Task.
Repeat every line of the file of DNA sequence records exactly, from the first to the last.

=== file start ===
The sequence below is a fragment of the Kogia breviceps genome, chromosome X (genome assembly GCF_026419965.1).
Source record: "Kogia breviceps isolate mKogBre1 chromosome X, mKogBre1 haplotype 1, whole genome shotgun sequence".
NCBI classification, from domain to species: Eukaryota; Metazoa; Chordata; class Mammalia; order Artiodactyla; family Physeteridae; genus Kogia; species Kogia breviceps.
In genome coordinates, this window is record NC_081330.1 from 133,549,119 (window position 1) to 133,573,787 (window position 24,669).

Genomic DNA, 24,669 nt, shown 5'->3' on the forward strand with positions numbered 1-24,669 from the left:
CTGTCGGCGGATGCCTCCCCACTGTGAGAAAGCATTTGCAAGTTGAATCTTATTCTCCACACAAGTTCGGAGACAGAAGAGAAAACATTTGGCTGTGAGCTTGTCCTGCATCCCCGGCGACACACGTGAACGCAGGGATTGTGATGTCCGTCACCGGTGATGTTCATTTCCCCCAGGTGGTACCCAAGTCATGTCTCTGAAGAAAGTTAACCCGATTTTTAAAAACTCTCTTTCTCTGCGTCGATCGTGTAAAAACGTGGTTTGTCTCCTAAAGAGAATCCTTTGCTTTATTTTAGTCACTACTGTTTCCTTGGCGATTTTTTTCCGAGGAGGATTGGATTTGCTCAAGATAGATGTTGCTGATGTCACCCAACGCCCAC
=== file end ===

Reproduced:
The sequence below is a fragment of the Kogia breviceps genome, chromosome X (genome assembly GCF_026419965.1).
Source record: "Kogia breviceps isolate mKogBre1 chromosome X, mKogBre1 haplotype 1, whole genome shotgun sequence".
NCBI classification, from domain to species: Eukaryota; Metazoa; Chordata; class Mammalia; order Artiodactyla; family Physeteridae; genus Kogia; species Kogia breviceps.
In genome coordinates, this window is record NC_081330.1 from 133,549,119 (window position 1) to 133,573,787 (window position 24,669).

Genomic DNA, 24,669 nt, shown 5'->3' on the forward strand with positions numbered 1-24,669 from the left:
CTGTCGGCGGATGCCTCCCCACTGTGAGAAAGCATTTGCAAGTTGAATCTTATTCTCCACACAAGTTCGGAGACAGAAGAGAAAACATTTGGCTGTGAGCTTGTCCTGCATCCCCGGCGACACACGTGAACGCAGGGATTGTGATGTCCGTCACCGGTGATGTTCATTTCCCCCAGGTGGTACCCAAGTCATGTCTCTGAAGAAAGTTAACCCGATTTTTAAAAACTCTCTTTCTCTGCGTCGATCGTGTAAAAACGTGGTTTGTCTCCTAAAGAGAATCCTTTGCTTTATTTTAGTCACTACTGTTTCCTTGGCGATTTTTTTCCGAGGAGGATTGGATTTGCTCAAGATAGATGTTGCTGATGTCACCCAACGCCCAC